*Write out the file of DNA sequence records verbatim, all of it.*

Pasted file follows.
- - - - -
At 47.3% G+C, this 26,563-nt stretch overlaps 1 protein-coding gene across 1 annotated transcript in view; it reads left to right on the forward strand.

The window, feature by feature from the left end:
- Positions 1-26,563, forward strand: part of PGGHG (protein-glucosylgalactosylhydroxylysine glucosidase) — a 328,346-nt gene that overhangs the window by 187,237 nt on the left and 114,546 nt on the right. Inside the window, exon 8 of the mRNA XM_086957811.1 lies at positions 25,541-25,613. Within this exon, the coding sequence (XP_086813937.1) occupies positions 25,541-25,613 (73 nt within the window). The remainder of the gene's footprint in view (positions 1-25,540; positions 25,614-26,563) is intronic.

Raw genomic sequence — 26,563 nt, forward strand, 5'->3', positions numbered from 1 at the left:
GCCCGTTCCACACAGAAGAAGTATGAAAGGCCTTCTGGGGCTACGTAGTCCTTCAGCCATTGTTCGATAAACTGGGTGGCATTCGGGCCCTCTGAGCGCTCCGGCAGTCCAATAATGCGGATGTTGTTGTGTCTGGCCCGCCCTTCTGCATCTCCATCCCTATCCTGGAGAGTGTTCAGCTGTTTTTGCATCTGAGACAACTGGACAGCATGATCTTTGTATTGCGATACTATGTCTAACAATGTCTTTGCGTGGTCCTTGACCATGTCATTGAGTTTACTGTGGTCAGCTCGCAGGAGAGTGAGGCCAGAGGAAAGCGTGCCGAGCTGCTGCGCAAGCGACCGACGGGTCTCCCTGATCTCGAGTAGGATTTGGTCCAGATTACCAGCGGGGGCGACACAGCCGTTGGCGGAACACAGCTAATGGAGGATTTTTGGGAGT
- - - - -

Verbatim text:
At 47.3% G+C, this 26,563-nt stretch overlaps 1 protein-coding gene across 1 annotated transcript in view; it reads left to right on the forward strand.

The window, feature by feature from the left end:
- Positions 1-26,563, forward strand: part of PGGHG (protein-glucosylgalactosylhydroxylysine glucosidase) — a 328,346-nt gene that overhangs the window by 187,237 nt on the left and 114,546 nt on the right. Inside the window, exon 8 of the mRNA XM_086957811.1 lies at positions 25,541-25,613. Within this exon, the coding sequence (XP_086813937.1) occupies positions 25,541-25,613 (73 nt within the window). The remainder of the gene's footprint in view (positions 1-25,540; positions 25,614-26,563) is intronic.

Raw genomic sequence — 26,563 nt, forward strand, 5'->3', positions numbered from 1 at the left:
GCCCGTTCCACACAGAAGAAGTATGAAAGGCCTTCTGGGGCTACGTAGTCCTTCAGCCATTGTTCGATAAACTGGGTGGCATTCGGGCCCTCTGAGCGCTCCGGCAGTCCAATAATGCGGATGTTGTTGTGTCTGGCCCGCCCTTCTGCATCTCCATCCCTATCCTGGAGAGTGTTCAGCTGTTTTTGCATCTGAGACAACTGGACAGCATGATCTTTGTATTGCGATACTATGTCTAACAATGTCTTTGCGTGGTCCTTGACCATGTCATTGAGTTTACTGTGGTCAGCTCGCAGGAGAGTGAGGCCAGAGGAAAGCGTGCCGAGCTGCTGCGCAAGCGACCGACGGGTCTCCCTGATCTCGAGTAGGATTTGGTCCAGATTACCAGCGGGGGCGACACAGCCGTTGGCGGAACACAGCTAATGGAGGATTTTTGGGAGT